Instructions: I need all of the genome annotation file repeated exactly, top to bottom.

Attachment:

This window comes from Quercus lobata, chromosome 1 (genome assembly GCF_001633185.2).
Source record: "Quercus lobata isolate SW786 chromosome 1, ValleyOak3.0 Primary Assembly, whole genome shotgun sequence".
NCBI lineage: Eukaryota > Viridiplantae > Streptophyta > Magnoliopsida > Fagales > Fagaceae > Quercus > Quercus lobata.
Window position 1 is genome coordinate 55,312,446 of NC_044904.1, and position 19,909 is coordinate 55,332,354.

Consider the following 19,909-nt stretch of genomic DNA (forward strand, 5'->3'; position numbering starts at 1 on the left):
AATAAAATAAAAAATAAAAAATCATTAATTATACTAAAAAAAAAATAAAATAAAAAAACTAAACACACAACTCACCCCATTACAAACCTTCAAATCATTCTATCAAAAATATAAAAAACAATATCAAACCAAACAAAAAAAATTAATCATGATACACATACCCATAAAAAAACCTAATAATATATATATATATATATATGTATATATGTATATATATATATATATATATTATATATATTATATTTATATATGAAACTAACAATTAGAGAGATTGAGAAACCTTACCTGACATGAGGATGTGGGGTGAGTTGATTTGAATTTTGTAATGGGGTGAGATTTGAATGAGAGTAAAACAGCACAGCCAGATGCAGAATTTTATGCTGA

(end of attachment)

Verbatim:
This window comes from Quercus lobata, chromosome 1 (genome assembly GCF_001633185.2).
Source record: "Quercus lobata isolate SW786 chromosome 1, ValleyOak3.0 Primary Assembly, whole genome shotgun sequence".
NCBI lineage: Eukaryota > Viridiplantae > Streptophyta > Magnoliopsida > Fagales > Fagaceae > Quercus > Quercus lobata.
Window position 1 is genome coordinate 55,312,446 of NC_044904.1, and position 19,909 is coordinate 55,332,354.

Consider the following 19,909-nt stretch of genomic DNA (forward strand, 5'->3'; position numbering starts at 1 on the left):
AATAAAATAAAAAATAAAAAATCATTAATTATACTAAAAAAAAAATAAAATAAAAAAACTAAACACACAACTCACCCCATTACAAACCTTCAAATCATTCTATCAAAAATATAAAAAACAATATCAAACCAAACAAAAAAAATTAATCATGATACACATACCCATAAAAAAACCTAATAATATATATATATATATATATGTATATATGTATATATATATATATATATATTATATATATTATATTTATATATGAAACTAACAATTAGAGAGATTGAGAAACCTTACCTGACATGAGGATGTGGGGTGAGTTGATTTGAATTTTGTAATGGGGTGAGATTTGAATGAGAGTAAAACAGCACAGCCAGATGCAGAATTTTATGCTGA